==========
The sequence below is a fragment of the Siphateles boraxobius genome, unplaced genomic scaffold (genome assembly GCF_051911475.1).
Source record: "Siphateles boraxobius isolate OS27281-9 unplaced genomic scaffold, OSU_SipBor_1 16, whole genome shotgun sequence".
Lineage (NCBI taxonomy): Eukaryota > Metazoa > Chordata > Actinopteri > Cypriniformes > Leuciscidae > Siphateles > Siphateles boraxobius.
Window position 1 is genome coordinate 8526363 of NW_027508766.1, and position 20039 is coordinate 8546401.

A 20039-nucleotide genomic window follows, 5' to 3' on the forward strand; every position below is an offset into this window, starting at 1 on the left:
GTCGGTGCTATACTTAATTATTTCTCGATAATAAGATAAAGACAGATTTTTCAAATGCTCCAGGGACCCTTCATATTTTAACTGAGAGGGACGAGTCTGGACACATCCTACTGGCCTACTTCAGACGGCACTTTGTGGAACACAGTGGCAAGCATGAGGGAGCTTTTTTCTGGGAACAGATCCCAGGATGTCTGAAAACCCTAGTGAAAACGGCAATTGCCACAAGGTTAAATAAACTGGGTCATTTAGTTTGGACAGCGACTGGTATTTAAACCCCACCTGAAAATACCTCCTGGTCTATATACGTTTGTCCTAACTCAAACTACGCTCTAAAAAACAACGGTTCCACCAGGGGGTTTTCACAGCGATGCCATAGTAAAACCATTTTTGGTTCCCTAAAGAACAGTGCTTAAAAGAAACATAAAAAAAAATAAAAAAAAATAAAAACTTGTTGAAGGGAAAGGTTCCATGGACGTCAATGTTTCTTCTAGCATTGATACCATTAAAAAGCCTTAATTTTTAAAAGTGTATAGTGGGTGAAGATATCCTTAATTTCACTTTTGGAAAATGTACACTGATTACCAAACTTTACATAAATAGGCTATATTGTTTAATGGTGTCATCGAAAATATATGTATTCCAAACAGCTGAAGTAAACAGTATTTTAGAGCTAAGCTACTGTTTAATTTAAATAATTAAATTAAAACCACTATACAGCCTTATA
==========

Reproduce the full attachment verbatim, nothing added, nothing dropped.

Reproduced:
The sequence below is a fragment of the Siphateles boraxobius genome, unplaced genomic scaffold (genome assembly GCF_051911475.1).
Source record: "Siphateles boraxobius isolate OS27281-9 unplaced genomic scaffold, OSU_SipBor_1 16, whole genome shotgun sequence".
Lineage (NCBI taxonomy): Eukaryota > Metazoa > Chordata > Actinopteri > Cypriniformes > Leuciscidae > Siphateles > Siphateles boraxobius.
Window position 1 is genome coordinate 8526363 of NW_027508766.1, and position 20039 is coordinate 8546401.

A 20039-nucleotide genomic window follows, 5' to 3' on the forward strand; every position below is an offset into this window, starting at 1 on the left:
GTCGGTGCTATACTTAATTATTTCTCGATAATAAGATAAAGACAGATTTTTCAAATGCTCCAGGGACCCTTCATATTTTAACTGAGAGGGACGAGTCTGGACACATCCTACTGGCCTACTTCAGACGGCACTTTGTGGAACACAGTGGCAAGCATGAGGGAGCTTTTTTCTGGGAACAGATCCCAGGATGTCTGAAAACCCTAGTGAAAACGGCAATTGCCACAAGGTTAAATAAACTGGGTCATTTAGTTTGGACAGCGACTGGTATTTAAACCCCACCTGAAAATACCTCCTGGTCTATATACGTTTGTCCTAACTCAAACTACGCTCTAAAAAACAACGGTTCCACCAGGGGGTTTTCACAGCGATGCCATAGTAAAACCATTTTTGGTTCCCTAAAGAACAGTGCTTAAAAGAAACATAAAAAAAAATAAAAAAAAATAAAAACTTGTTGAAGGGAAAGGTTCCATGGACGTCAATGTTTCTTCTAGCATTGATACCATTAAAAAGCCTTAATTTTTAAAAGTGTATAGTGGGTGAAGATATCCTTAATTTCACTTTTGGAAAATGTACACTGATTACCAAACTTTACATAAATAGGCTATATTGTTTAATGGTGTCATCGAAAATATATGTATTCCAAACAGCTGAAGTAAACAGTATTTTAGAGCTAAGCTACTGTTTAATTTAAATAATTAAATTAAAACCACTATACAGCCTTATA